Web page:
Theatre Raleigh co-founder Lauren Kennedy Brady is on a mission to create space for performers in the Triangle — and the curtain is rising on a new artistic home.
As told to Emma Ginsberg
Lauren Kennedy Brady is the co-founder and artistic director of Theatre Raleigh, a non-profit theater company that has been producing professional shows in the Triangle for over a decade. Born in Raleigh and raised on North Carolina stages, Broadway veteran Kennedy Brady has made it her mission to create a thriving regional theatre scene in the Triangle — one where artists can make a living and audiences can be dazzled by a wide variety of shows every night. On August 3, Theatre Raleigh’s production of the musical City of Angels will open at the company’s brand new space in North Raleigh, which Kennedy hopes will become a bustling home for Triangle artists.
How did Theatre Raleigh first come to exist?
It’s such a circuitous route. Originally, my dad and my brother started a series at the Duke Energy Center called Hot Summer Nights at the Kennedy. That was when I was still an actress in New York, and I was helping them cast and being a creative consultant. They ended up not wanting to do it anymore, so I took over the series, but it was more like I was using the name and starting from scratch. It was still called Hot Summer Nights for a while, until I created the non-profit Theatre Raleigh. We kept going for 10 or 11 years at the Kennedy Theatre in the back of the Duke Energy Center, until Covid pushed us to expand and move out to our new location in North Raleigh.
Theatre Raleigh’s acquisition of a permanent new space is a big move – how did you make the decision to take that step, and how did the pandemic factor in?
Having my own space was something I’d always dreamed about, and the Duke Energy Center was becoming cost-ineffective for us. We were renting there — we couldn’t grow. The theater was small and we didn’t have office spaces. We had to expand to create new theatre and do education, or else we were going to stay a small company that did small shows in the summer. The pandemic pushed us to a point where we knew, “We have to do this now.”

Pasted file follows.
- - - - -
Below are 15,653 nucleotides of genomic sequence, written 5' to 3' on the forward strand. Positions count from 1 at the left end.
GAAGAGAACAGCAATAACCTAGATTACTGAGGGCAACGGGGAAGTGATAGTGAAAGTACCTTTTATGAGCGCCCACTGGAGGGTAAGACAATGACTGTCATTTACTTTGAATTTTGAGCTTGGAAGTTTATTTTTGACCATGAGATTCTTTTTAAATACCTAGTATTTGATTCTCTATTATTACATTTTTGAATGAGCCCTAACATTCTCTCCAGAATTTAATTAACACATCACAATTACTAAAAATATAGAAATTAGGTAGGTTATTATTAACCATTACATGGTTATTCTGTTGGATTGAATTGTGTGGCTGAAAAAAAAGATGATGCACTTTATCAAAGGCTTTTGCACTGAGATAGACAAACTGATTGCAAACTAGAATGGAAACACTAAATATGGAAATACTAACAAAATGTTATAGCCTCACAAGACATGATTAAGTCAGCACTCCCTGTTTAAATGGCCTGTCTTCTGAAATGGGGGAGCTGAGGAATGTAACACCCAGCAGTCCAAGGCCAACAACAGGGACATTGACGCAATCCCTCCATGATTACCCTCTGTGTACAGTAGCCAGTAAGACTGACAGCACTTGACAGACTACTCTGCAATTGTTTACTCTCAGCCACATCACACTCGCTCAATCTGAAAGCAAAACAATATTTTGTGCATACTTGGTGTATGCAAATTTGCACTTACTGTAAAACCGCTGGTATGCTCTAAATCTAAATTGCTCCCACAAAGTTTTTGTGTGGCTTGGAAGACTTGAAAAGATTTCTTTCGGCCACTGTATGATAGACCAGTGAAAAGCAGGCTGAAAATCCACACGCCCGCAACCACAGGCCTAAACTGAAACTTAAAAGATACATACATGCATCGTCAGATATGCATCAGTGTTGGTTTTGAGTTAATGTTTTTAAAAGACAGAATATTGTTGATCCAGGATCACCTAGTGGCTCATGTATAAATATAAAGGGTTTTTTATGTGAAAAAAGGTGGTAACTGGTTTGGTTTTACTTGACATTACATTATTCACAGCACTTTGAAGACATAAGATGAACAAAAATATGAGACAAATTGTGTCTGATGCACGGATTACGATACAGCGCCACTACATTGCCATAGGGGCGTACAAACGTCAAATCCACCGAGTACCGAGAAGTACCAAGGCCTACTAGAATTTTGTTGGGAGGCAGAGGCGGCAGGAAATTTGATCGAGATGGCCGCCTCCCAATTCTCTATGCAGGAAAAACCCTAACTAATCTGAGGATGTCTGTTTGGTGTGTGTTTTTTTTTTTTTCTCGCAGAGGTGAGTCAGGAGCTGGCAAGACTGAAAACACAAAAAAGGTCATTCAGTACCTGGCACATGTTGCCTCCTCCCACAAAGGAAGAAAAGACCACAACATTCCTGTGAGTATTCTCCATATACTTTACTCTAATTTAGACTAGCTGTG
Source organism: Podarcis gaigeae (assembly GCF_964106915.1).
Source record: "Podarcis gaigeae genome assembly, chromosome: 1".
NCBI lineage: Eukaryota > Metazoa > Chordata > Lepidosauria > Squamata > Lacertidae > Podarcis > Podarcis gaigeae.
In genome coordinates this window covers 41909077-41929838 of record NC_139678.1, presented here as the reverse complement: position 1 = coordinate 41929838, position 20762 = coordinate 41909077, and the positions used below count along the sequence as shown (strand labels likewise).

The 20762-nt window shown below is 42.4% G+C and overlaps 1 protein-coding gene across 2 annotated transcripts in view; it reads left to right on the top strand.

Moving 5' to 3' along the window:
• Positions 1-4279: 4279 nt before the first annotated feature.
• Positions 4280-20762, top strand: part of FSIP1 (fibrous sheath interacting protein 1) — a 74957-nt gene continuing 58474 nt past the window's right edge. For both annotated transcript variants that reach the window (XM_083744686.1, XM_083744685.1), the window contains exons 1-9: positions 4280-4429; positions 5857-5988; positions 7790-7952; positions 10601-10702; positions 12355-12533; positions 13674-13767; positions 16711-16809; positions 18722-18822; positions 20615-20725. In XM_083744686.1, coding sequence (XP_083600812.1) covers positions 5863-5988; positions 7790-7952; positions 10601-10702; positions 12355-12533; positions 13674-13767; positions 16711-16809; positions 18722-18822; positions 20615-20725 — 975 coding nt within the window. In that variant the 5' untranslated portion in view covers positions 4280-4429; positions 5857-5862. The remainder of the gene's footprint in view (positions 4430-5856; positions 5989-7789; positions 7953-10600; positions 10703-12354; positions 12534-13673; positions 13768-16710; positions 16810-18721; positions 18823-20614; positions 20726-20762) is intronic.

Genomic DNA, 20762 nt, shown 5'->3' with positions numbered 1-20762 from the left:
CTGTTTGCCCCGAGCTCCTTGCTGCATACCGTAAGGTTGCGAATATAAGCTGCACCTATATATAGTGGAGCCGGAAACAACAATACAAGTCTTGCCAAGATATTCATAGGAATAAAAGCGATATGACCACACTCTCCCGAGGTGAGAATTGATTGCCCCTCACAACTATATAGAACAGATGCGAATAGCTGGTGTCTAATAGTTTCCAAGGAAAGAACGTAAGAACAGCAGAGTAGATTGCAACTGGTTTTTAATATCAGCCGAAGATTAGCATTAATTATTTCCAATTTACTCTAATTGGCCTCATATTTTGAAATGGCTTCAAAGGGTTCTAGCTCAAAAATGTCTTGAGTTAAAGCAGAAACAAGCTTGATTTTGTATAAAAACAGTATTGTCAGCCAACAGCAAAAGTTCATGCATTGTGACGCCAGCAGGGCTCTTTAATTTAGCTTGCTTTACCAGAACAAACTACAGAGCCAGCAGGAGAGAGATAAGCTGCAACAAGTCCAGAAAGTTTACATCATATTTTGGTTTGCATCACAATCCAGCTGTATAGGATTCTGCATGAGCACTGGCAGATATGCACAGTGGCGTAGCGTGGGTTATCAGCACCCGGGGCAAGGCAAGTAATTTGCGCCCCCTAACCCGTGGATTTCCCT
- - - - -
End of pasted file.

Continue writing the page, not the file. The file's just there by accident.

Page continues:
Like all other theaters, we canceled our 2020 season due to Covid. The cancelled shows had this silver lining — I’m always looking for the positive in everything — because they gave us time to devise the idea of creating the Theatre Raleigh Arts Center, where we could not only do our own shows but host other arts groups, individuals, and performers to rehearse and create. We found our new space, and for 6 months to a year, we did a lot of the work ourselves. Me, my husband, my technical director and some key staff members made some aesthetic changes to this space that was once a church in a business park. Now, it’s a multi-use and multi-faceted center for the arts.
What’s your favorite thing about Theatre Raleigh’s new space?
I love and feel very proud of the lobby we’ve created, because we did the work ourselves. My husband, my daughter, my technical director and I laid the floors, created an art installation ceiling and put a lot of blood, sweat and tears into it. It’s one thing to raise the money — I’m trying to raise 1 million to create the rest of the facility right now, and it’s hard work — but when it really comes down to it, changing the lobby was the impetus for all of it. I smile every time I walk through it.